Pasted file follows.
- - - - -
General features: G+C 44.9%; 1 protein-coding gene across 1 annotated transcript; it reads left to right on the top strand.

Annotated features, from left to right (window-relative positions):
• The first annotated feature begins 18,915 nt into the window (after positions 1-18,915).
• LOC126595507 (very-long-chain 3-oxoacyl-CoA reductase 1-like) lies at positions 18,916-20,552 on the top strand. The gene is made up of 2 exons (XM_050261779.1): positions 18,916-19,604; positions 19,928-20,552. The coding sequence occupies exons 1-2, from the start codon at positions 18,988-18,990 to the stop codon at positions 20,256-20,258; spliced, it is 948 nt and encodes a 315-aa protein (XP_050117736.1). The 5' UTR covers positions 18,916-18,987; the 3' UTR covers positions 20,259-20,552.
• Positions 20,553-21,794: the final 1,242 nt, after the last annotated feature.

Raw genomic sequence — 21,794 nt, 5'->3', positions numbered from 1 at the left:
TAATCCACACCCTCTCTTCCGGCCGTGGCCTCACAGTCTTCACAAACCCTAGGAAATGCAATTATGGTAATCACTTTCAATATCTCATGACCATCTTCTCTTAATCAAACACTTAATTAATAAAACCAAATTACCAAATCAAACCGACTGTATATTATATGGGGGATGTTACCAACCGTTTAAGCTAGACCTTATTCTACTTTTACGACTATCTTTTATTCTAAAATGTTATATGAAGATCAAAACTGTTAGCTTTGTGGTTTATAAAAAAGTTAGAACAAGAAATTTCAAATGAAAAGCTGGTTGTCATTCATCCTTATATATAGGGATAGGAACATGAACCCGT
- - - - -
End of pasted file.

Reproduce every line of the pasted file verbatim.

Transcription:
General features: G+C 44.9%; 1 protein-coding gene across 1 annotated transcript; it reads left to right on the top strand.

Annotated features, from left to right (window-relative positions):
• The first annotated feature begins 18,915 nt into the window (after positions 1-18,915).
• LOC126595507 (very-long-chain 3-oxoacyl-CoA reductase 1-like) lies at positions 18,916-20,552 on the top strand. The gene is made up of 2 exons (XM_050261779.1): positions 18,916-19,604; positions 19,928-20,552. The coding sequence occupies exons 1-2, from the start codon at positions 18,988-18,990 to the stop codon at positions 20,256-20,258; spliced, it is 948 nt and encodes a 315-aa protein (XP_050117736.1). The 5' UTR covers positions 18,916-18,987; the 3' UTR covers positions 20,259-20,552.
• Positions 20,553-21,794: the final 1,242 nt, after the last annotated feature.

Raw genomic sequence — 21,794 nt, 5'->3', positions numbered from 1 at the left:
TAATCCACACCCTCTCTTCCGGCCGTGGCCTCACAGTCTTCACAAACCCTAGGAAATGCAATTATGGTAATCACTTTCAATATCTCATGACCATCTTCTCTTAATCAAACACTTAATTAATAAAACCAAATTACCAAATCAAACCGACTGTATATTATATGGGGGATGTTACCAACCGTTTAAGCTAGACCTTATTCTACTTTTACGACTATCTTTTATTCTAAAATGTTATATGAAGATCAAAACTGTTAGCTTTGTGGTTTATAAAAAAGTTAGAACAAGAAATTTCAAATGAAAAGCTGGTTGTCATTCATCCTTATATATAGGGATAGGAACATGAACCCGT